At just 21, Zack Johnson is grieving the recent death of his beloved father, Jeffrey S. Johnson, to chordoma, a rare cancer that attacks the spine and pelvis. To honor his father’s zest for life and expert care at Massachusetts General Hospital, Zack is now helping other families facing the same diagnosis.
About 300 patients — mostly adults — are diagnosed with chordoma each year in the United States.
Until seven years ago, Jeff lived life fully. He ran, lifted weights and biked. He loved summer, grilling and waterskiing in the lake near his home in upstate New York. And he always looked forward to winter, skiing and driving his plow. For 45 years, he operated the successful JSJ Decorating in Canandaigua, New York, with creativity and caring. He had a smile for everyone. Having lost his own father as a young adult, Jeff cherished his children — Zack, Cody and Alexa.
Then, a persistent pain in Jeff’s tailbone changed everything. An MRI at a local medical center confirmed a mass. A biopsy revealed chordoma. Initially, Jeff had surgery to remove the tumor and follow-up radiation at that center. But two years later, when his cancer recurred, Jeff turned to Mass General’s Stephan L. Harris Center for Chordoma Care, where experts specialize in its diagnosis, treatment and care.
About 300 patients — mostly adults — are diagnosed with chordoma each year in the United States. Often, the first signs are pain at the tumor site and changes in sensation and function. Involving the spine and pelvis, chordoma tumors can impair the nerves that control bowel, bladder, and sexual function and can spread to other organs, tissues and bones. The overall toll is life-altering.
“As a dad, he was nothing short of amazing. He always saw the bright side of things.”
Early intervention by chordoma specialists is key. But few medical centers have the specialists and resources to treat chordoma successfully. At Mass General’s chordoma center, patients are treated by experts in the disease: radiologists, pathologists, surgeons, radiation and medical oncologists, advanced practitioners and other support specialists. When radiation and surgery were performed first at Mass General, most patients achieved a four-year survival rate, shows recent research. To find new treatments for the disease, Mass General clinicians also are engaged in clinical trials.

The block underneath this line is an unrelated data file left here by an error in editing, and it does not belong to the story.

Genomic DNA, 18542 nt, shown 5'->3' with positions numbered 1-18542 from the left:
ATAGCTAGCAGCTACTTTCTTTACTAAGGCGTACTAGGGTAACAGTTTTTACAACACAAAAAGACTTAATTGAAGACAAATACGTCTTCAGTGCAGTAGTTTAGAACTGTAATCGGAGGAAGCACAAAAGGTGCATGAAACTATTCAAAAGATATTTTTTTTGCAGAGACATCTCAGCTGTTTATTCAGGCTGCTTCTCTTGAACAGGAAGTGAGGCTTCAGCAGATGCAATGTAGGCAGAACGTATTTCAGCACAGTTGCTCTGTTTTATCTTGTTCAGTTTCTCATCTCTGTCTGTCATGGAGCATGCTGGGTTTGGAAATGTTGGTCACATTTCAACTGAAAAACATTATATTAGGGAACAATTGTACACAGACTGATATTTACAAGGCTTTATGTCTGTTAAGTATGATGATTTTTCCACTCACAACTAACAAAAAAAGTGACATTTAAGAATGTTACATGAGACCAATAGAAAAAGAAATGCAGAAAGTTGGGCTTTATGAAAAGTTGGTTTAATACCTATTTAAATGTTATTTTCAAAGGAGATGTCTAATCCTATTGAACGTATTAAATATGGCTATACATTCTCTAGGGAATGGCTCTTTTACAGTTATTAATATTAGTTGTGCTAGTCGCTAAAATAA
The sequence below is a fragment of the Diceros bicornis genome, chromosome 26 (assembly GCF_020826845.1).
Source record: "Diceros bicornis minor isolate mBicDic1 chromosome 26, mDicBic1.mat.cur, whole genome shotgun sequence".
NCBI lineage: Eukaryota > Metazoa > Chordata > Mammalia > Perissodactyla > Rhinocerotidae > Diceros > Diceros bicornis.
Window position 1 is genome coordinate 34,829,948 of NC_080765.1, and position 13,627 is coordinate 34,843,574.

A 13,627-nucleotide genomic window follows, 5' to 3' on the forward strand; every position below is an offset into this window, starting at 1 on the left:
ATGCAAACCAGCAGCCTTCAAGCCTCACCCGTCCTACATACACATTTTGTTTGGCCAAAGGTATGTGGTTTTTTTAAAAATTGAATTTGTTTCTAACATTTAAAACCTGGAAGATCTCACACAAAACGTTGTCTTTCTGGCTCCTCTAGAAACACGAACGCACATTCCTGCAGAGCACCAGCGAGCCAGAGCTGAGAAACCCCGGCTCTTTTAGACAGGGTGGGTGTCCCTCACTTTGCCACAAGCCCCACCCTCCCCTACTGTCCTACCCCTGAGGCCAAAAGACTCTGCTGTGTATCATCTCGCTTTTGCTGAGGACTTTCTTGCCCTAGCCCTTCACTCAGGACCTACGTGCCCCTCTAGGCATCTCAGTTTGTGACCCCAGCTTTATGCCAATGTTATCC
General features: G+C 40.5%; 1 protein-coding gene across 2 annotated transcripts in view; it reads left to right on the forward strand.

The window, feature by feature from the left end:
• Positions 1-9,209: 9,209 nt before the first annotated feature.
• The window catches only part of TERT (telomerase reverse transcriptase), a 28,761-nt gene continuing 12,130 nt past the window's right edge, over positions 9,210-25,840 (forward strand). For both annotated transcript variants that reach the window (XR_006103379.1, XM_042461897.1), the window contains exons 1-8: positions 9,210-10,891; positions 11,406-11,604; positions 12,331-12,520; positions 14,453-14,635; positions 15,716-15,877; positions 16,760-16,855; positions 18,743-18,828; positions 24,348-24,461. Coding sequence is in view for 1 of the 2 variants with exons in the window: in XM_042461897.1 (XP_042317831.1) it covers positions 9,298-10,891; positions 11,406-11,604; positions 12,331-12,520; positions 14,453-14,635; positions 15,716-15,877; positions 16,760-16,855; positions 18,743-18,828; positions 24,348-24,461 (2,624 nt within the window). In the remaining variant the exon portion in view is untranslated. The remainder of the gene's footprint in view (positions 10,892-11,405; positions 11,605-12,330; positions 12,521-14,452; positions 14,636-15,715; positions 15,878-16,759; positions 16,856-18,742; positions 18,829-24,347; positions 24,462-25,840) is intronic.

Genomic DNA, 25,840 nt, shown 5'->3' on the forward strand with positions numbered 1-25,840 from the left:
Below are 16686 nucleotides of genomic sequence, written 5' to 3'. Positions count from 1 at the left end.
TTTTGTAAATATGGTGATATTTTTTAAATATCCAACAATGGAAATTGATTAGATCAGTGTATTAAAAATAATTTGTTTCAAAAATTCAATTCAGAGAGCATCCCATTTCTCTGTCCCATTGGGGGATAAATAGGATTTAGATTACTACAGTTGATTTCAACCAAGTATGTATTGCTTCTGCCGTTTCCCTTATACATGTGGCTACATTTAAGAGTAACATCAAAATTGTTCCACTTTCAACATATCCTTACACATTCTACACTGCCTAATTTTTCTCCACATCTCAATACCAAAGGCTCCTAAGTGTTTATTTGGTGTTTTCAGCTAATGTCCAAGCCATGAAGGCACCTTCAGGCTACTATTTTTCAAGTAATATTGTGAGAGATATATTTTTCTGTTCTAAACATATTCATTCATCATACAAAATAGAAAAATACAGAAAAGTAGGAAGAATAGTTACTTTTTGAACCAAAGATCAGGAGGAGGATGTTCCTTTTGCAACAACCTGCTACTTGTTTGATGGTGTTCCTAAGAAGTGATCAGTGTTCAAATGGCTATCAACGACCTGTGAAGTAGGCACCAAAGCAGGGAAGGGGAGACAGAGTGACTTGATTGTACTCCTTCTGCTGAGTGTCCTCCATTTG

Jeff and Zack’s Journey
When Jeff first became sick, Zack didn’t fully understand his father’s diagnosis. But, as his father’s disease progressed, requiring multiple, life-altering surgeries and radiation cycles, Zack began to understand. He also learned about the powers of paternal love and positive spirit.
“He made sure to get to every game he possibly could,” says Zack, a multi-sport athlete. “As a dad, he was nothing short of amazing,” says Zack, now a junior at SUNY Cortland in New York, majoring in sports management. “He always saw the bright side of things.” During morning rounds at Mass General, Jeff charmed clinicians with his positive spirit and vibrant smile.
A Disease that Touches the Whole Family
“It’s a life-altering disease that affects the whole family,” explains Anne M. Fiore, DNP, ANP-BC, clinical director at the center. Financial worries often compound the stress of families already facing challenging medical issues. For example, most chordoma patients come from out of state for diagnosis, radiation and surgery. For many of their families, the costs of travel, lodging, and missing work are formidable. Some families simply can’t afford to accompany their loved one.
Zack hopes his effort will preserve his father’s legacy of caring and offer chordoma families the gift of more time together.
Zack’s Way to Help
After his father’s passing at age 61 on Sept. 2, 2020, Zack talked with Anne about how to honor him; he joined the BeCause community, Mass General’s online fundraising program that helps individuals raise funds for a specific cause. Zack’s cause? Helping families of chordoma patients at Mass General with lodging, travel and other expenses so they can be with their loved ones. Though there’s an existing Chordoma Family Fund, Anne says Zack’s fund is critical. “There’s always so much need,” she says. So far Zack has raised more than $18,000 of his $25,000 goal.
Zack’s cause has another benefit. “Having a loved one at their side helps patients on the road to healing,” Anne says, citing her own research and other studies.
Meanwhile, Zack hopes his effort will preserve his father’s legacy of caring and offer chordoma families the gift of more time together. “I would give anything for another minute with my Dad,” he says.